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UK stands firm against EU transaction tax

18 October 2012
Issue: 4376 / Categories: News , Companies
Chancellor casts doubt on use of revenues

The UK will not be among the European Union (EU) member states participating in a financial transaction tax (FTT) under enhanced co-operation on the basis of the European Commission (EC) proposal of September 2011.

Eleven countries announced their intent at this month's Economic and Financial Affairs Council meeting: Germany, France, Belgium, Austria, Slovenia, Portugal, Greece, Italy, Spain, Estonia and Slovakia. Formal representations in writing will be submitted, after which the EC will assess the requests.

The chancellor of the Exchequer, George Osborne, intervened during the meeting to confirm that the UK will not be levying the FTT.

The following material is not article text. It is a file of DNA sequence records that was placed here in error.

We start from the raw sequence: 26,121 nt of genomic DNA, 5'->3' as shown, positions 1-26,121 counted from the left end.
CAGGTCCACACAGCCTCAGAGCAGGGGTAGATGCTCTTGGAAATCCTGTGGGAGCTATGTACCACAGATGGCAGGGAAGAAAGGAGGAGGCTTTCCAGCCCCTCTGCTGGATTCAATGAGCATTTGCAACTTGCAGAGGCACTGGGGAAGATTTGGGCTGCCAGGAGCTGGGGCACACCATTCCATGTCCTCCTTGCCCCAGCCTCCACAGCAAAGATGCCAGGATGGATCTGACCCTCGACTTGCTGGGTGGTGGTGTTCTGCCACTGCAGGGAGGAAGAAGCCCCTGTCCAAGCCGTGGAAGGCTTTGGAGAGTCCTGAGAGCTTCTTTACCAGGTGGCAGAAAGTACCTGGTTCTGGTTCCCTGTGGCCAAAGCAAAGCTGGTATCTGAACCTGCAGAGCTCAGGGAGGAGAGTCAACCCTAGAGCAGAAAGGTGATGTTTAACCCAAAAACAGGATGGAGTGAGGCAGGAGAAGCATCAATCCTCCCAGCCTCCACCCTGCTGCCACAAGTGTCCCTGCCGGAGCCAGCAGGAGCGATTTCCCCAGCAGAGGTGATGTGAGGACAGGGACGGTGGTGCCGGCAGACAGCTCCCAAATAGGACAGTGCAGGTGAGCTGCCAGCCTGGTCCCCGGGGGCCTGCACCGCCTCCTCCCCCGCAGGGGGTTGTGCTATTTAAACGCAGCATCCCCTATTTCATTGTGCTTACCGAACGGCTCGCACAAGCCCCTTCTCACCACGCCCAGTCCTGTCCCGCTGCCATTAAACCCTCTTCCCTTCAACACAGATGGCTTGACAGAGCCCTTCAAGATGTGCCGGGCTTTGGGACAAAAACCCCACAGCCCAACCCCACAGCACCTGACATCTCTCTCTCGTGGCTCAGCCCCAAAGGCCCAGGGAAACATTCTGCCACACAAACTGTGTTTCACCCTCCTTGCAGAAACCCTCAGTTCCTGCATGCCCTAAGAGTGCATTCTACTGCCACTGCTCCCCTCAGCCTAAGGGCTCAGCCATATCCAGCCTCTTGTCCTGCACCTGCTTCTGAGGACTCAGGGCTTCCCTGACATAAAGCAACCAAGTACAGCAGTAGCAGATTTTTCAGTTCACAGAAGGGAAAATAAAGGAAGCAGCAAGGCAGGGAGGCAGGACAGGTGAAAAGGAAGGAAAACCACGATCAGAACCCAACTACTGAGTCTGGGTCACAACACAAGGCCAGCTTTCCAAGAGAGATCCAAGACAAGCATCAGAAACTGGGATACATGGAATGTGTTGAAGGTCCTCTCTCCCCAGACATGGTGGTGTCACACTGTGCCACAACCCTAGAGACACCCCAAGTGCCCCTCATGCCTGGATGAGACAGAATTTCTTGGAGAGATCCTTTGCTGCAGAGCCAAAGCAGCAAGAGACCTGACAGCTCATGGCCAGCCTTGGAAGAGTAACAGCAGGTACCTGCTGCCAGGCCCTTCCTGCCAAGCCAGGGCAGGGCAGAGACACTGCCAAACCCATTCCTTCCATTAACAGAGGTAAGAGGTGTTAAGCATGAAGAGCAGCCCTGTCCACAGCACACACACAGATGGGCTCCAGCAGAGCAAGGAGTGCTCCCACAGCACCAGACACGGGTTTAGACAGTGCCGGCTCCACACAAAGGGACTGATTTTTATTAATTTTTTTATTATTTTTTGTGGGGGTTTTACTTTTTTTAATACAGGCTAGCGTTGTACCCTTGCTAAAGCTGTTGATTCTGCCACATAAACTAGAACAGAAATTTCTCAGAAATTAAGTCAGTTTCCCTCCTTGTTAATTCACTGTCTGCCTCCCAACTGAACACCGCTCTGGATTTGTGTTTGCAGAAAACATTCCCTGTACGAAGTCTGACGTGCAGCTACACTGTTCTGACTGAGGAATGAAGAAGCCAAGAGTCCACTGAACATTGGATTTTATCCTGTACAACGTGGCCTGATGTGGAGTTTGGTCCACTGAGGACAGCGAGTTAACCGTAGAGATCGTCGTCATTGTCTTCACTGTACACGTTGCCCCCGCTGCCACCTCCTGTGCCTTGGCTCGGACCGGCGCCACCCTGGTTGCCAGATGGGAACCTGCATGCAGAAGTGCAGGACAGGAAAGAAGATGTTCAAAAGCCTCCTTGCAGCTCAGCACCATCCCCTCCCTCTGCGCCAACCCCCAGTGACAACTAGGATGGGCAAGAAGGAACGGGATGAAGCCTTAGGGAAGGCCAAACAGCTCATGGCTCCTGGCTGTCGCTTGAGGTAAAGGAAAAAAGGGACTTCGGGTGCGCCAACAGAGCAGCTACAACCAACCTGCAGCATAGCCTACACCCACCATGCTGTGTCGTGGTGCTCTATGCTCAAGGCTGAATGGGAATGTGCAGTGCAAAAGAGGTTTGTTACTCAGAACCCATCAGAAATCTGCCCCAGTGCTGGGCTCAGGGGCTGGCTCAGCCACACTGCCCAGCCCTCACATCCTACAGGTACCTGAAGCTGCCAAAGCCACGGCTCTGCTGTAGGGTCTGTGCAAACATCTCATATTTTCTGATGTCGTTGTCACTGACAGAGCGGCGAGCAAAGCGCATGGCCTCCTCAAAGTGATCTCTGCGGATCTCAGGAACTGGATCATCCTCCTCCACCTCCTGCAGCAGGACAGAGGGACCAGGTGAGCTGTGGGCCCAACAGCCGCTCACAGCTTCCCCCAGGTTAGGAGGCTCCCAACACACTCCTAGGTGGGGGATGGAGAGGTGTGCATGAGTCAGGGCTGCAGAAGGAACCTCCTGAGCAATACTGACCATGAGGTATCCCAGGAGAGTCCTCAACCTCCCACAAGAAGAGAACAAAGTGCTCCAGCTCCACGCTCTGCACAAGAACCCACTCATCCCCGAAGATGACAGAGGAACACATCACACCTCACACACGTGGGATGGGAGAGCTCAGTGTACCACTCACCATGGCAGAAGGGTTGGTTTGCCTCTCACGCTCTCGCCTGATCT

In a written statement to the House of Commons, he said, “The UK is not against taxation of the [financial] sector and already has a bank levy. We would not seek to stand in the way of enhanced cooperation. However, this must be done in the context of a clear proposal and in line with the [EU] treaty.”

Osborne added, “Currently, there remains uncertainty over the likely scope and the purpose for which the revenues would be used.

“I pointed out that the EC’s own original assessment had foreseen a GDP reduction of between 0.5% and 3.5% for the European economy. The impact on all 27 member states must be considered, and therefore we want to see a specific proposal,” said the chancellor.


Issue: 4376 / Categories: News , Companies
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